Justice Beyond Jail?

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When we read or hear about cases of sexual harassment or assault in the news, the focus is usually on criminal charges, the kind where outcomes are decided by a judge and jury and the accused might be convicted or jailed. The unfortunate truth is, with the criminal system, the well-being of trauma survivors – the “victims” – is not a top priority. One of our earlier posts talks about how few sexual assault cases are actually investigated by the police and the low number that make it to criminal court. In addition, the trauma survivor is not directly represented in these types of cases. During a criminal trial, a survivor can be called on to publicly testify about their experiences, which can be re-traumatizing and involve invasive questioning in front of an audience. As a result, survivors are often left feeling powerless.

If you’re seeking justice, even after a criminal case is over, you could pursue a civil case. In civil court, it’s about finding different solutions that hold the abuser (and potentially others) responsible for their actions. Part of that process, and contrary to the criminal system, will be to choose a lawyer you feel comfortable with and that you trust. This is important, since you’ll need to talk about your experiences and share details with them that could make you feel uncomfortable or triggered.

When selecting a lawyer, here are a few key things to consider:

You are in charge

Your lawyer should acknowledge that you lead the way and that it’s up to you if and when you want to move forward with a case. A good lawyer will explain each step of the civil litigation process and ensure you understand their advice before making any decisions. You deserve to feel empowered when you share your story, which includes deciding with who you meet with at the firm and understanding why certain questions are asked.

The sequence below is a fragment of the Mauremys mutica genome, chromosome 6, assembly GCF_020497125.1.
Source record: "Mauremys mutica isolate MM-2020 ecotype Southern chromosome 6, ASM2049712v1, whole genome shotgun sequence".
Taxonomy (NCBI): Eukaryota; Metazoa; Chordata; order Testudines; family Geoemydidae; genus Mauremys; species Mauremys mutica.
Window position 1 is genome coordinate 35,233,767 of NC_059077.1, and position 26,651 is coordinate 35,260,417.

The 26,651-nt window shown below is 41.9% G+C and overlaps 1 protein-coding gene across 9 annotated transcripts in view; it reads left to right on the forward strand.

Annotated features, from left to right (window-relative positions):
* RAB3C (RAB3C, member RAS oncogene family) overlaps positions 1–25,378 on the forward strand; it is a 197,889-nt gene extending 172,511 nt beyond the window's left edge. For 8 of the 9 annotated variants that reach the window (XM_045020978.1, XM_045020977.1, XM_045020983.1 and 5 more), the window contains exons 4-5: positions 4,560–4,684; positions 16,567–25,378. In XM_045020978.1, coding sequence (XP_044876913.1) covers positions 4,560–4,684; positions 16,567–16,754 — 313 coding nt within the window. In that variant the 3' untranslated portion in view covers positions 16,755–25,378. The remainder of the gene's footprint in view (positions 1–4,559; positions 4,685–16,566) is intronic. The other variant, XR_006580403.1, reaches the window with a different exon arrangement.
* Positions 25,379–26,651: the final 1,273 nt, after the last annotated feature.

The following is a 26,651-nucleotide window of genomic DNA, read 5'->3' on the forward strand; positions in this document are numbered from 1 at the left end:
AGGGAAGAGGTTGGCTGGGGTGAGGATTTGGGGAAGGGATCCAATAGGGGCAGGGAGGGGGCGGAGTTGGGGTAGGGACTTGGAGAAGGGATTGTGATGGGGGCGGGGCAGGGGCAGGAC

Look for support

You’ve been through an extremely difficult and traumatic time, and you may need a wider support system to help find ways to cope with these experiences. Your lawyer not only helps with your legal questions, but can also point you to referrals for therapists or counsellors and local support groups.

It’s your interview, too

When you first speak with a lawyer about a potential case, it’s an introductory interview of sorts. This is your opportunity to ask about their background with cases like yours and to get a feel for how comfortable you are sharing your experiences with them. Think about the kind of lawyer you’d like to work with: do you want someone who is business-like and more formal, or someone with a warmer approach when talking with you? This first meeting is the perfect chance for you to understand what you’re looking for in a lawyer.

Going through a legal case of any kind is not easy, but your lawyer should help prepare you for the process and provide you with support at every turn. You need to feel confident in your choice of who you work with, knowing they will find a balance between being your legal service provider and someone you’ve entrusted with your story.
 

Shawn Adamsson